Why the Election Commission’s strategy to name and shame voters won’t help
(GS-II: Constitutional bodies (powers, functions and responsibilities))
Election Commission had signed MoUs with over 1,000 corporate houses undertaking to monitor the “electoral participation of their workforce” and publish on their websites and notice boards those who do not vote.
Cause of concern:
These developments raise serious issues surrounding voters’ rights, compulsory voting, the secrecy of voting and debates around privacy and coercion.
Probable reasons behind lower voting:
Migrant workers are not registered as voters at their place of work
Out of conviction or for ideological reasons some people don’t vote.
More importantly, there are millions of daily wage workers, and many homeless and ill.
How the above developments Violates the law of the land?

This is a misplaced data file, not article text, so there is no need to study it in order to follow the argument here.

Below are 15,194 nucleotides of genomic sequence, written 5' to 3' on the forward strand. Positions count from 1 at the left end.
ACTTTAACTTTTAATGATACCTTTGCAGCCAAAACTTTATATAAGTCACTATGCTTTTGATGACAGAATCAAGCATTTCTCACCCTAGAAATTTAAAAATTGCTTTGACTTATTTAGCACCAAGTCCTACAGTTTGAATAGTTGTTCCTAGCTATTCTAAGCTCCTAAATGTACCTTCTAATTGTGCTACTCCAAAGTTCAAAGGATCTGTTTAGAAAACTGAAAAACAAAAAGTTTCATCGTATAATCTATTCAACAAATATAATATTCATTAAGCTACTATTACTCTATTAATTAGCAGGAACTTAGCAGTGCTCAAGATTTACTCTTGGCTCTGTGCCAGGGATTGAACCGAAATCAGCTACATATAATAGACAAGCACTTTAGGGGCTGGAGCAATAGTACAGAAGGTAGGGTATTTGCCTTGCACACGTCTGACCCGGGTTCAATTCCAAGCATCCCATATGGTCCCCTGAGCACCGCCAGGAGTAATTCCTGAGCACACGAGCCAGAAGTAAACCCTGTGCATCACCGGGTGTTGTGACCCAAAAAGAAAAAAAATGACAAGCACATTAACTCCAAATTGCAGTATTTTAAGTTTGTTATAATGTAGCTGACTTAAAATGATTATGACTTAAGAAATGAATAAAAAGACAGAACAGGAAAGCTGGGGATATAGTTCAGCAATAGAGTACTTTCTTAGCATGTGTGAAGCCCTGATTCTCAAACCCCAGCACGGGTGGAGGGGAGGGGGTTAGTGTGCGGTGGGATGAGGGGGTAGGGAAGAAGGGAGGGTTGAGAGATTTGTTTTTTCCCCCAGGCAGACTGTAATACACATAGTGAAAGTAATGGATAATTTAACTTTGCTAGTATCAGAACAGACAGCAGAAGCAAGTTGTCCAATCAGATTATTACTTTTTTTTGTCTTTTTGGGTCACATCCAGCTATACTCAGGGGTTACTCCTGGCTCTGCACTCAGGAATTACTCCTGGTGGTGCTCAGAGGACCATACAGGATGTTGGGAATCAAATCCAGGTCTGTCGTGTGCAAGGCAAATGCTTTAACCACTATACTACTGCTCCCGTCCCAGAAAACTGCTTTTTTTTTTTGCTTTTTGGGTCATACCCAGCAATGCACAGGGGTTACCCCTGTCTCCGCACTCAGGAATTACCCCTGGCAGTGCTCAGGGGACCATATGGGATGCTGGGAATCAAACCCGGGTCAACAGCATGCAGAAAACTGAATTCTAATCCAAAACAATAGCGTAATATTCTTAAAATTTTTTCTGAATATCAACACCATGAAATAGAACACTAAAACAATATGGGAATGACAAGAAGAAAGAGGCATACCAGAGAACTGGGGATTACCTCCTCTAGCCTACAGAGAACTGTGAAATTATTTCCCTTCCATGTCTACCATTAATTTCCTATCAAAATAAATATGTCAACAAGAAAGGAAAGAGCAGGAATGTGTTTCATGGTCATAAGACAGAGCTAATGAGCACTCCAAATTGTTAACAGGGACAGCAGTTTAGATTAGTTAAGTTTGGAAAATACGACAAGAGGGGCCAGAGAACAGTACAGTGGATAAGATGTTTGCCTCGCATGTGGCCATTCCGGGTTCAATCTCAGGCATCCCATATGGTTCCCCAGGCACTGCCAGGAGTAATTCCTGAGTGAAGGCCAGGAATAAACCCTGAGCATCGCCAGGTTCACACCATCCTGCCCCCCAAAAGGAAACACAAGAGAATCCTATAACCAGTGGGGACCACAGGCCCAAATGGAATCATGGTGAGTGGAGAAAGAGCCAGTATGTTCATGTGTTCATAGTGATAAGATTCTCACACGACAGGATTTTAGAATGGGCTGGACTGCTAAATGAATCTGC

Section 79 D of the Representation of People Act, 1951 defines “electoral right” to mean the right of a person to… vote or refrain from vote at an election”.
The law completely enables, but does not force, citizens to vote.
Section135B of the Representation of People Act, 1951, grants a paid holiday to every person employed in any business, trade, industrial undertaking or any other establishment.
Employers at best can cut the wages of those who take leave but don’t go to vote.
Article 14: Protection of the elector’s identity and affording secrecy is integral to free and fair elections and an arbitrary distinction between a voter who casts and a voter who does not cast his vote is violative of Article 14.
Supreme court judgements: The Supreme Court, in PUCL vs Union of India, 2013, (popularly known as the NOTA judgment) has held that abstention from voting and negative voting is protected as freedom of expression — a fundamental right (Article 19).
How to enhance Voter participation: